The Deals Lens - Cast Iron Underpants: Deals in the current oil slump

With prices dropping under $50 a barrel, the pain has to filter down. And it is. Frontline projects are being shelved and mothballed. The depth and speed of the plunge though, means pressure will be keenly felt in areas previously perceived as more insulated from the spot market.


Companies that don’t sell oil themselves but are dependent on activity within the sector are vulnerable. The equipment and services sub-sector, for example, is made up of enterprises that provide infrastructure, testing, generators, life rafts, pipes, IT and helicopter rides. They will see revenues fall as capital investment retreats and costs are cut. The longer the price stays low, the further the pain will creep down the chain. Helicopter leasers take note.


Asset write downs?

Another nervous group is private equity houses that completed highly-leveraged deals in the wider oil sector over the last few years. Pricing agreements and contracts with the oil producers will inevitably be renegotiated downwards. There will be asset write downs and failures will result in banks holding some assets and new financiers being needed.


Is now the time to buy oil?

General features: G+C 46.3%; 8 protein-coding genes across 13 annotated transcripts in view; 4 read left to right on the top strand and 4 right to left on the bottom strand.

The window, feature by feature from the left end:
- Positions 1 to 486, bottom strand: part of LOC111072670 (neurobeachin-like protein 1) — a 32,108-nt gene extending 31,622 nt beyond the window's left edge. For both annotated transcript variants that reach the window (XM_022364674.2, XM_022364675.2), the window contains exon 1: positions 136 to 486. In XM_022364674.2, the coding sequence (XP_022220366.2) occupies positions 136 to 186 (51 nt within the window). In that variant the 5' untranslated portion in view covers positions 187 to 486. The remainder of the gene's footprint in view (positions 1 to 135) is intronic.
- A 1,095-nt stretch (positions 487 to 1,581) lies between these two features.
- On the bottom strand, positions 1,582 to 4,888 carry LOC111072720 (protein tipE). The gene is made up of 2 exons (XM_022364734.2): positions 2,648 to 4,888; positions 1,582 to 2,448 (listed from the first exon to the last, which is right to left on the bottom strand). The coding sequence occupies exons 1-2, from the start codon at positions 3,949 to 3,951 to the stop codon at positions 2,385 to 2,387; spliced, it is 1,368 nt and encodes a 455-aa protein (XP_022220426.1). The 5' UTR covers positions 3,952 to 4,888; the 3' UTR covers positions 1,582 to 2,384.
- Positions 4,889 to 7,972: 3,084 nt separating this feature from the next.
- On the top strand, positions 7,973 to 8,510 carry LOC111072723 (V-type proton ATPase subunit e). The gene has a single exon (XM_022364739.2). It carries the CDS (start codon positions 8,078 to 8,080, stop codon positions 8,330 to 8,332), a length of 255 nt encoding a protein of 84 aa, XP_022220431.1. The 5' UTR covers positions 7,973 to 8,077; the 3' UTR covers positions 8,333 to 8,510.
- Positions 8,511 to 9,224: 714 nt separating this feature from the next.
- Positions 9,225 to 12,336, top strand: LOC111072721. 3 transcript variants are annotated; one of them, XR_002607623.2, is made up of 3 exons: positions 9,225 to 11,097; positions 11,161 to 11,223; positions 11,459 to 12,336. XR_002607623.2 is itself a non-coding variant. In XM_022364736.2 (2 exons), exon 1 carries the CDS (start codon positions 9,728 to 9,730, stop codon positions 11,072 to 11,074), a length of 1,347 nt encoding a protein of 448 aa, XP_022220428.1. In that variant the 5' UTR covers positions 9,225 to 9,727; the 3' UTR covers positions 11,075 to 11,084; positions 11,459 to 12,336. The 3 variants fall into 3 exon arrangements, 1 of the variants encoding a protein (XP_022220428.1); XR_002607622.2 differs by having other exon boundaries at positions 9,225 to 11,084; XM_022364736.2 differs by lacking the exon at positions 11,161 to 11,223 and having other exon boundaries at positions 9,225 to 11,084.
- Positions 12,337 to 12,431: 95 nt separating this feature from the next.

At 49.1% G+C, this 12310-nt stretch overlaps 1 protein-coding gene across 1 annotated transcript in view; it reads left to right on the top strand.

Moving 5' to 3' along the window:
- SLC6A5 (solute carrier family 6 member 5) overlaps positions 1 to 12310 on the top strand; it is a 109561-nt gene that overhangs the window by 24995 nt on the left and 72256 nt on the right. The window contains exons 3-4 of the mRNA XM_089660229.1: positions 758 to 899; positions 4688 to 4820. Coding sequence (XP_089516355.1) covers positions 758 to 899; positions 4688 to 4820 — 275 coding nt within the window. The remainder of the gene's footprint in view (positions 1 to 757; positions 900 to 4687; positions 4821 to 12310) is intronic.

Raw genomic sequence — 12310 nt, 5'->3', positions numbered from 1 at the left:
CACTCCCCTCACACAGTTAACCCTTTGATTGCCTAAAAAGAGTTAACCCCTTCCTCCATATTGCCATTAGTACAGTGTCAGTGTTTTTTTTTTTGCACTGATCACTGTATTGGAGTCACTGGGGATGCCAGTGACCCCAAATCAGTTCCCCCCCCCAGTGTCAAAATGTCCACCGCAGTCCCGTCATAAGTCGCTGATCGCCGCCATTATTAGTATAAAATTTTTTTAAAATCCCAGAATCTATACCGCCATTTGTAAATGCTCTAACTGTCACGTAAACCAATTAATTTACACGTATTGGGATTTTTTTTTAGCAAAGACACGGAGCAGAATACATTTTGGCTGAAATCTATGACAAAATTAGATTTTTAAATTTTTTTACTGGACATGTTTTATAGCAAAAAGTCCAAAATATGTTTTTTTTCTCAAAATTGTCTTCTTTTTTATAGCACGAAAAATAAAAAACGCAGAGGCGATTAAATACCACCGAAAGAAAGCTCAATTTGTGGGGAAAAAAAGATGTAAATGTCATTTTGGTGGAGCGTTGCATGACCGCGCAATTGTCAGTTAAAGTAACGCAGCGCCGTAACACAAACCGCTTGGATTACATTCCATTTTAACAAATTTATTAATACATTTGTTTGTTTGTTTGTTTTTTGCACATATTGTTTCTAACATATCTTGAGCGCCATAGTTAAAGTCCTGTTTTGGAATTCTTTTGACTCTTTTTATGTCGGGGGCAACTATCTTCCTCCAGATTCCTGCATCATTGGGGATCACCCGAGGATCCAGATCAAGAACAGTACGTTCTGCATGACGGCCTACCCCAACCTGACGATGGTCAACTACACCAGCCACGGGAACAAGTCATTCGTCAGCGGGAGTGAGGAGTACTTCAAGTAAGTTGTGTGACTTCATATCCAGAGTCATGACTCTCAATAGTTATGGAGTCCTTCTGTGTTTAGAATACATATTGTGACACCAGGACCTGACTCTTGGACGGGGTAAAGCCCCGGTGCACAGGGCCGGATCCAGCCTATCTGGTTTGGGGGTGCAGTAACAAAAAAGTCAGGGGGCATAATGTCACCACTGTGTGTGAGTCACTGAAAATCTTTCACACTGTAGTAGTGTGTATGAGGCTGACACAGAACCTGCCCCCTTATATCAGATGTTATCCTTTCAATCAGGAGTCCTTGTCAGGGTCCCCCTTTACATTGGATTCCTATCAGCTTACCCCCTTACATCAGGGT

On the other hand, for those who want to get into the oil game, is now the time to buy? You may need several pairs of ‘cast-iron underpants’, but prices for oil industry debt, equity and assets are coming down fast. Sovereign wealth funds, oil-interested private equity houses and specialist financial investment funds are watching closely because they know that someone will have to do something with businesses stranded by receding prices. Taking a longer term view, surely oil prices will head back to levels seen in recent years, despite what forward prices suggest today.


If you are considering getting into oil, due diligence will make the crucial difference between striking (black) gold and making an expensive mistake. Look closely, for example, at the extractive challenges of the customer portfolio for the investment you’re considering. Those companies working in fields where oil is particularly difficult to get at will inevitably become unviable sooner than those where the process is easier. The more accessible wells will nudge back into profit sooner too, when oil prices do rise, as surely they will.


A final view beyond the industry

The flipside to all of this is that energy intensive industries will feel the benefits: oil refineries, the chemicals industry, airlines, holiday companies, railways and European manufacturers. How long they remain more profitable will depend on how long oil stays low and the extent and rate they pass these on to their customers in the form of lower prices. Just don’t assume their new level of super profitability will be around for too long.


What’s your view? Will you be donning cast iron underpants & investing in oil? Or are you starting to see revenues fall as the oil majors tighten their belts? Share your thoughts in the comments box below or schedule a meeting to discuss your concerns in confidence.

James Fillingham | Deals Partner
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